"We definitely had outliers, a handful of individuals in different functions," says Dan Spaulding, vice president of people and culture at Zillow. "Doing this evaluation allowed us to go in and work with those leaders, HR partners with those organizations, and really do our best to determine if there was a pay difference, [and wehether we could] explain it based on pure performance or relevant experience. If not, we made the appropriate adjustments."
This analysis is conducted twice a year to ensure that, as employees are promoted and more hires are added to the company's workforce, some level of inequity "isn't creeping into the process," he says. The information is then shared on its intranet and during annual webcasts.
"There's a lot of growing methodology in this space that, as HR professionals, we can share," says Spaulding, who believes this process will soon become a business norm.
Other best practices include ensuring that women returning from maternity leave are not demoted or taken off the promotional path and ending salary negotiations, says Ruchika Tulshyan, author of The Diversity Advantage: Fixing Gender Inequality in the Workplace.
"Research shows that, even when women do negotiate their salary or raises, they're less likely to get it," she says. "We all hold biases and sometimes we're more likely to reward someone who looks like us. So if you're a white male hiring manager, you're more likely to reward male white employees asking for a raise."
However, none of this matters unless HR equips company leaders and management with "diversity lenses" that make them aware of cultural differences between the sexes, says Tammy Hughes, coauthor of Hardball for Women: Winning at the Game of Business and president of The Heim Group, a Los Angeles-based workplace consultancy.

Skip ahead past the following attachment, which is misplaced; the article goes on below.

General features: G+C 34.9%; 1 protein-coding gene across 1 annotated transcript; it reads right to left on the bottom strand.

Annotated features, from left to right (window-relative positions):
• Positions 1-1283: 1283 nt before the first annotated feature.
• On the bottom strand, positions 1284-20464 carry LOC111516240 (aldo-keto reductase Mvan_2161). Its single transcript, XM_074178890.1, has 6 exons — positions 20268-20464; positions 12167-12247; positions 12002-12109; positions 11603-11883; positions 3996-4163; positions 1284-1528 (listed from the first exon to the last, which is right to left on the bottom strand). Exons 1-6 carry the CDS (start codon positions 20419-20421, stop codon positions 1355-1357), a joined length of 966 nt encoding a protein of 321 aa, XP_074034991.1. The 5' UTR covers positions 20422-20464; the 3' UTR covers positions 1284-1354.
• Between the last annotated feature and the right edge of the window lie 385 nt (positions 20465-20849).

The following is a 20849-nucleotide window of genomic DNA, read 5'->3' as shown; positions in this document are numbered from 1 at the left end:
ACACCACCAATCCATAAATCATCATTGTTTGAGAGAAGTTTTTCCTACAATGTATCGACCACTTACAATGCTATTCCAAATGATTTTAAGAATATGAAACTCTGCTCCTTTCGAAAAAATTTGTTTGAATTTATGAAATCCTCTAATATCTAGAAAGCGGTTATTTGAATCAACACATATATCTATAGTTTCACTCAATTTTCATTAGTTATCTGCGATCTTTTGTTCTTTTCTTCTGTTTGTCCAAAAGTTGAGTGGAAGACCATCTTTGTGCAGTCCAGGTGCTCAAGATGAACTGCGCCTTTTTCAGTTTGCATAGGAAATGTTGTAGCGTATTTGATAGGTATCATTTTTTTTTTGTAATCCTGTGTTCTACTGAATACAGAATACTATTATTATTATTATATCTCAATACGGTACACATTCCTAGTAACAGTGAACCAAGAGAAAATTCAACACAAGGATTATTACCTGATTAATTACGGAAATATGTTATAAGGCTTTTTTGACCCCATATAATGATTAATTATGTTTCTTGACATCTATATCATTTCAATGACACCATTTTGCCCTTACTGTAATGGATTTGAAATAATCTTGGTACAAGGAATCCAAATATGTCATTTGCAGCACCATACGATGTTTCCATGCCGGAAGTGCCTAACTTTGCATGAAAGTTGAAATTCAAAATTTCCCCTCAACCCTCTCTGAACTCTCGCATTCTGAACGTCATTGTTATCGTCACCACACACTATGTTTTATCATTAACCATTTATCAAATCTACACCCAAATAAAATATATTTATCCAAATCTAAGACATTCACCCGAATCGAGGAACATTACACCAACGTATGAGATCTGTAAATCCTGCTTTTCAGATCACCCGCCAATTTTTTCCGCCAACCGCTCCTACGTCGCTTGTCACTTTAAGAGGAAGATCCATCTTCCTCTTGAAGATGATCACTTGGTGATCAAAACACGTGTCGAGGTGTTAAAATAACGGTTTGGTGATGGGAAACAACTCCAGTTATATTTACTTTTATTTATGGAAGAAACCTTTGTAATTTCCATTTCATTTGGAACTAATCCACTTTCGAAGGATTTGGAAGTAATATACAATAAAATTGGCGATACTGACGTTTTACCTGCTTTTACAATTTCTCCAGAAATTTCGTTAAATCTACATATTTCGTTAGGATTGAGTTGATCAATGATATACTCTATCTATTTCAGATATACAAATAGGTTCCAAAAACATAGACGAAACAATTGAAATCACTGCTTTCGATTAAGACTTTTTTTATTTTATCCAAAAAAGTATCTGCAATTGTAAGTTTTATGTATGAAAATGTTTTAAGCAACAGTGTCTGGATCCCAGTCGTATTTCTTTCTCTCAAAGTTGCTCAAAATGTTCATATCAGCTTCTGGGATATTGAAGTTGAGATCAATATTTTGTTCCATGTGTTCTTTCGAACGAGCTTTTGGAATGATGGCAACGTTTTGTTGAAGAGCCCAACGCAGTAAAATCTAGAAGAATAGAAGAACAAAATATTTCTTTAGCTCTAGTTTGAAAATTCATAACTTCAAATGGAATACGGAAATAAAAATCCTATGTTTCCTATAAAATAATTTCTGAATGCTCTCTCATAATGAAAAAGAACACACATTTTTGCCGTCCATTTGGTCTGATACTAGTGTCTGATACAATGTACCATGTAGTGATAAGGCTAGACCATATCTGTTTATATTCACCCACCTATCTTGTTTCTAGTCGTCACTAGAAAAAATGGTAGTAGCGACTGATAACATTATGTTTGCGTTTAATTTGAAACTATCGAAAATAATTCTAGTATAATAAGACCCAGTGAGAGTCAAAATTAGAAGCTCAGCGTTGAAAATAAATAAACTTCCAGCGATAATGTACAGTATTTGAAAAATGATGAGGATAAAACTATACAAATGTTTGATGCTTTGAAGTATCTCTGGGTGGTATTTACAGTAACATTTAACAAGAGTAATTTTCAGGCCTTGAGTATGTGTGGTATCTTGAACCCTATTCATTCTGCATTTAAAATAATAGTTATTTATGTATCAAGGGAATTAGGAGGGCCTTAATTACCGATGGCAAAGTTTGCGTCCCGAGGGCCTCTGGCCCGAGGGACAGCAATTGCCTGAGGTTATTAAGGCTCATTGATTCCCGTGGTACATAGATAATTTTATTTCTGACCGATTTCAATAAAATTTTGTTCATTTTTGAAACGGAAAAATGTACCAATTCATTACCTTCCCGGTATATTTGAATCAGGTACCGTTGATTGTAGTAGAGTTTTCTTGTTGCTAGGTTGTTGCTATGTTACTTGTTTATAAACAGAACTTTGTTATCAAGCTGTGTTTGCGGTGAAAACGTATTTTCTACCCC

Invisible rules govern male and female cultures, says Hughes. Although there are exceptions, men are comfortable asking for pay raises while women avoid taking more than their perceived fair share. She says HR needs to generate awareness about such hard-wire differences between the genders.
While the White House Pledge is a step in the right direction, it's still not enough, says Hughes, adding that expecting both genders to behave alike is unrealistic.
"You cannot manage what you do not see and you cannot manage what you do not understand," says Hughes. "I don't think you can get to that understanding if you don't wear the lenses [that reveal] the invisible rules of each culture."
Of course, whether the Equal Pay Pledge will be renewed when the president-elect takes office is anyone's guess.
According to an article on Time's website, Donald Trump "has voiced tepid support for equal pay, but at times has appeared skeptical of the idea that men and women who performed the same [job] were making different salaries. Last August he said that 'if they do the same job, they should get the same pay,' but noted that such equality would be difficult to implement as a matter of public policy."
"When you have to categorize men and women into a particular group and a particular pay scale, it gets very . . . because people do different jobs," he said.
A few months later, Time reports, he appeared to challenge the idea a bit more, responding to a question about equal pay with, "You're gonna make the same if you do as good a job," but he did not commit to any policy proposals.